Birder Citizen Scientists Sought By DNERR

Help Document Bird Species at Delaware Reserves Citizen Science Project at Blackbird Creek and St. Jones Runs Through 2022

The Delaware National Estuarine Research Reserve (DNERR) is encouraging visitors to help with a data collection project by documenting the species of birds they see while visiting the Blackbird Creek and St. Jones reserves.
The year-long project will help create a snapshot of the birds that visit the lands within DNERR’s boundaries, and will help provide input for conservation plans, land stewardship and restoration efforts.

osprey nesting platform, bald eagle, dewey beach, delaware, sussex county
American Bald Eagle pair that would use the osprey nesting platform over the winter

The Bald Eagle, Red-Shouldered Hawk, Clapper Rail and tree swallows are among the birds that have been spotted by volunteers so far this year. The Delaware National Estuarine Research Reserve (DNERR) is one of 30 National Estuarine Research Reserves across the country whose goal is to establish, protect and manage natural estuarine habitats for research, education and coastal stewardship.

The DNERR has two main components, the Blackbird Creek Reserve in Townsend and the St. Jones Reserve in Dover. Birdwatchers often will challenge themselves to see or hear as many birds or bird species as possible within a single year. DNERR’s Big Year is a similar challenge, but visitors to the reserve don’t have to be avid birdwatchers to participate in the citizen science project.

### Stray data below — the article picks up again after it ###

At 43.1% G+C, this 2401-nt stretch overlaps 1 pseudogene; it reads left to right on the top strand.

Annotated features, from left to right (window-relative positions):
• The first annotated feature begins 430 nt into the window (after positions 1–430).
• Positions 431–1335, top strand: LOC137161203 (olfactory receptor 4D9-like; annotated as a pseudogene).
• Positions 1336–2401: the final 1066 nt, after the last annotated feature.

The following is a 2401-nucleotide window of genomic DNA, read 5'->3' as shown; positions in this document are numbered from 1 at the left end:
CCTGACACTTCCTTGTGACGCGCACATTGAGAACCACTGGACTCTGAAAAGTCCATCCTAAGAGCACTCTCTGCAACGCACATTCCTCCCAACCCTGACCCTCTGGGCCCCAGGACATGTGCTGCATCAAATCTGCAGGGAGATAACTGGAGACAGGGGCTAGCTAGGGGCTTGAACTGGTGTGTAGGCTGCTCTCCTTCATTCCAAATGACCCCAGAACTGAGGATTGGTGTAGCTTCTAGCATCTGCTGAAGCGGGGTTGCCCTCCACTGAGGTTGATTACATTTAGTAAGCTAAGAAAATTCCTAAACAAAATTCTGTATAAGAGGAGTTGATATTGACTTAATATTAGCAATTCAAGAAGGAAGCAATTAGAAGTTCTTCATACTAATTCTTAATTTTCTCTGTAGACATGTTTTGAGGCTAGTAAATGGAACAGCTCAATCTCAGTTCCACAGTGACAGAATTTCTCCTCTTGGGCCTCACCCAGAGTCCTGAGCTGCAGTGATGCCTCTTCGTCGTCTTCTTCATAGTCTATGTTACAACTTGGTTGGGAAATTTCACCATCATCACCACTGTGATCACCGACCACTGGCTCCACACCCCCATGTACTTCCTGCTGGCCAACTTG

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coastsnap, chronolog station, Broadkill Beach, Herring Point in Cape Henlopen State Park, south side, Indian River Inlet, Delaware Seashore State Park, St. Jones Reserve, Dover, Blackbird Creek Reserve, Townsend
CoastSnap Chronolog station in Cape Henlopen State Park .. photo by Rich King

“Citizen science projects like our Big Year and Chronolog are ways that visitors to the reserve can help with ongoing research,” said Laurel Sullivan, education coordinator for DNERR.

Take A Summer Photo For Science And The Environment
Chronolog stations set up at Blackbird Creek and St. Jones allow visitors to take a photo with their smartphone and upload it into a database.
The photos are used to create a timelapse project to help observe and document environmental changes. Volunteers who want to participate in DNERR’s Big Year Challenge must register. They can then log their observations during the year into one of two apps, iNaturalist or eBird. Volunteers can join at any time during the year. 

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American Oyster Catcher eating a sand flea at Fenwick Island

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